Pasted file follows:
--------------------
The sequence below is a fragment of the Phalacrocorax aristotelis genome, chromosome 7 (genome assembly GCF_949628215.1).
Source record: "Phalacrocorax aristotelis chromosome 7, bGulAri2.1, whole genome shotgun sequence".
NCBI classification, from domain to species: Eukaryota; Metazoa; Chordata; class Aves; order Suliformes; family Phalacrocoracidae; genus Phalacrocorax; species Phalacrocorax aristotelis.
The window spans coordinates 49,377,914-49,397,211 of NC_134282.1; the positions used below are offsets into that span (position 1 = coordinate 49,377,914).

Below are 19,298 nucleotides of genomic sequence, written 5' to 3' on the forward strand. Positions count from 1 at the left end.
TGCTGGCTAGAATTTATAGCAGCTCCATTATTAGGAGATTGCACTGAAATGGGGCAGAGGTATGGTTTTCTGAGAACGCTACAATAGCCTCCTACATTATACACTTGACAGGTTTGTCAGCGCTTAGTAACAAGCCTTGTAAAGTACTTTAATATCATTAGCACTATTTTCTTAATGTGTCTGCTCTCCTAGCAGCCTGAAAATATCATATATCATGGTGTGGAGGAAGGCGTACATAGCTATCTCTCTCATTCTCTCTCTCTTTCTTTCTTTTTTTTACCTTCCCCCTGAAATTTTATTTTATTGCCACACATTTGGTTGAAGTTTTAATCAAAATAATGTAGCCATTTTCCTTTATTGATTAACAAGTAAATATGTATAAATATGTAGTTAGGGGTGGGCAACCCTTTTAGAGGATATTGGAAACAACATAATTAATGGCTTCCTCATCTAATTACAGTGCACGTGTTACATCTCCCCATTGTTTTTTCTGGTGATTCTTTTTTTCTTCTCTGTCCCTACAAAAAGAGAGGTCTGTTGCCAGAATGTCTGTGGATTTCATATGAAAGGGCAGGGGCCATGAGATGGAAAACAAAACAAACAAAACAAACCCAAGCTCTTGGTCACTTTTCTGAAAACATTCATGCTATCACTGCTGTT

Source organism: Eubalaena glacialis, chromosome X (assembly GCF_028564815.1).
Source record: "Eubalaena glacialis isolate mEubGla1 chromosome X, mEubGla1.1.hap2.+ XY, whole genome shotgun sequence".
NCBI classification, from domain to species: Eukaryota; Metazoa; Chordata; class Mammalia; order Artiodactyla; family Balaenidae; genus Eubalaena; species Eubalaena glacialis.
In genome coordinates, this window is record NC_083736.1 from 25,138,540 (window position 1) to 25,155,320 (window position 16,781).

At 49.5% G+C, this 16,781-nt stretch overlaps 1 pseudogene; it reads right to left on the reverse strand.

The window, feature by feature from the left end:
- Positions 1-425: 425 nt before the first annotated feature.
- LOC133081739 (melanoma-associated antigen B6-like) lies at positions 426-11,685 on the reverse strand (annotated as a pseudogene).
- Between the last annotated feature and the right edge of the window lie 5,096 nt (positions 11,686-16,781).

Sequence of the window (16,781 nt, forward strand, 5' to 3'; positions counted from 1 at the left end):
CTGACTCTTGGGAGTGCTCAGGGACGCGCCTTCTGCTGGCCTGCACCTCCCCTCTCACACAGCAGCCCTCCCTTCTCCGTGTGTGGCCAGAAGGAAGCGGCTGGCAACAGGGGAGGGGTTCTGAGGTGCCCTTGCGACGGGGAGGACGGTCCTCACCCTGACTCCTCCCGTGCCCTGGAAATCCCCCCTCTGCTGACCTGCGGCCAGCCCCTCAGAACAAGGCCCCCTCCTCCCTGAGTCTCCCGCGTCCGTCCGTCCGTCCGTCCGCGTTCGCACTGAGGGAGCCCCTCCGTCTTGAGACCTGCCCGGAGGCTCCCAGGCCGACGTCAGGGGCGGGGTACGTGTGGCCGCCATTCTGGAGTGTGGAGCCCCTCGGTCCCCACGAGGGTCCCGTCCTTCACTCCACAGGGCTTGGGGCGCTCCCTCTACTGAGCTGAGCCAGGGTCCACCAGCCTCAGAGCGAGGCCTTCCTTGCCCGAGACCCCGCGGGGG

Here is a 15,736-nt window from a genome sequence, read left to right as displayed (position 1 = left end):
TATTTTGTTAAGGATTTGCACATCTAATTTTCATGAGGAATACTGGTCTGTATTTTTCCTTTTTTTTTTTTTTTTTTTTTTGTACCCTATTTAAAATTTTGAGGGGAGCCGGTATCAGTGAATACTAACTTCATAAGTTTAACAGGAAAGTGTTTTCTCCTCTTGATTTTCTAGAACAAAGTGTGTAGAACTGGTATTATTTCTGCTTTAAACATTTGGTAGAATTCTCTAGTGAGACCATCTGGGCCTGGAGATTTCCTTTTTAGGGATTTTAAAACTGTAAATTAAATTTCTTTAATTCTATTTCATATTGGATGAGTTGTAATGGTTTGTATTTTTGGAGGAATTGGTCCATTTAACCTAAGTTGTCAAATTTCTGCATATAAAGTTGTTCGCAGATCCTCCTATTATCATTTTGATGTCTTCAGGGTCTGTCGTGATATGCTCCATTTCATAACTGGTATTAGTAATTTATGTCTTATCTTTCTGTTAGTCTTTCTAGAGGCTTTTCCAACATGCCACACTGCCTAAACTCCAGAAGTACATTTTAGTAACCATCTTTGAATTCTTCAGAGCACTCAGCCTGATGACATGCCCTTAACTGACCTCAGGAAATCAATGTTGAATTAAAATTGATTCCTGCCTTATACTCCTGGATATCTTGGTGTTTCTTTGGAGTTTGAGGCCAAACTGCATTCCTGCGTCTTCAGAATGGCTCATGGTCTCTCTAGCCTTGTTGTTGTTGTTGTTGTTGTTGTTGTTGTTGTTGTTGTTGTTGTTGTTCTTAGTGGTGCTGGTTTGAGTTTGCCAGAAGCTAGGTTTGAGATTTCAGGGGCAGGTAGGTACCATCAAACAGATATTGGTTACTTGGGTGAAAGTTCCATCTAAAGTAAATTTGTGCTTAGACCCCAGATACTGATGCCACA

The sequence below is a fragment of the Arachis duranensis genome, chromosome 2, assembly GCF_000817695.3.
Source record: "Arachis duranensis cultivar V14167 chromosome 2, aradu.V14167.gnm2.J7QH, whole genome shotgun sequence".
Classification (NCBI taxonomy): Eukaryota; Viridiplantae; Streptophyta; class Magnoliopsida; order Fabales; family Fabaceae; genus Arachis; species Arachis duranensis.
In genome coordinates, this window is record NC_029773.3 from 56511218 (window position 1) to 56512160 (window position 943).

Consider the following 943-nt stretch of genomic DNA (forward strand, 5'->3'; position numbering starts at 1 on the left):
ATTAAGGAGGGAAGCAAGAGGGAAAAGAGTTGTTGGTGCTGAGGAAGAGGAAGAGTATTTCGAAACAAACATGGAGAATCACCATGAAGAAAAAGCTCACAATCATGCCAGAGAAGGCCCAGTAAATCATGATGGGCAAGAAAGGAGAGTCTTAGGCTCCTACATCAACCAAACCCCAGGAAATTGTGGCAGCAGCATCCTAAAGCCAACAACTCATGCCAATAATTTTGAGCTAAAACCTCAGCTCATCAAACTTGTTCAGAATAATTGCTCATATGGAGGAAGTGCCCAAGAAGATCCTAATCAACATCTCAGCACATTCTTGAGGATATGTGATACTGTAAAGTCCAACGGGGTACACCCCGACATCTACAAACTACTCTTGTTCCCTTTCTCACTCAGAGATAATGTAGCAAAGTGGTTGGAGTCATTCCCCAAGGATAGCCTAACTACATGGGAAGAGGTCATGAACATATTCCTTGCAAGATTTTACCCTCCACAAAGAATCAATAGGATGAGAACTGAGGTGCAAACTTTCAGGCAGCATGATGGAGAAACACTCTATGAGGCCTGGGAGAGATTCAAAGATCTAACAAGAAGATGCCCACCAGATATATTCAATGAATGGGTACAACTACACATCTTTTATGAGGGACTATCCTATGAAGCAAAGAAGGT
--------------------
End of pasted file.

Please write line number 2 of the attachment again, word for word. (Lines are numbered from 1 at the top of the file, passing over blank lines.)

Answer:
Source record: "Phalacrocorax aristotelis chromosome 7, bGulAri2.1, whole genome shotgun sequence".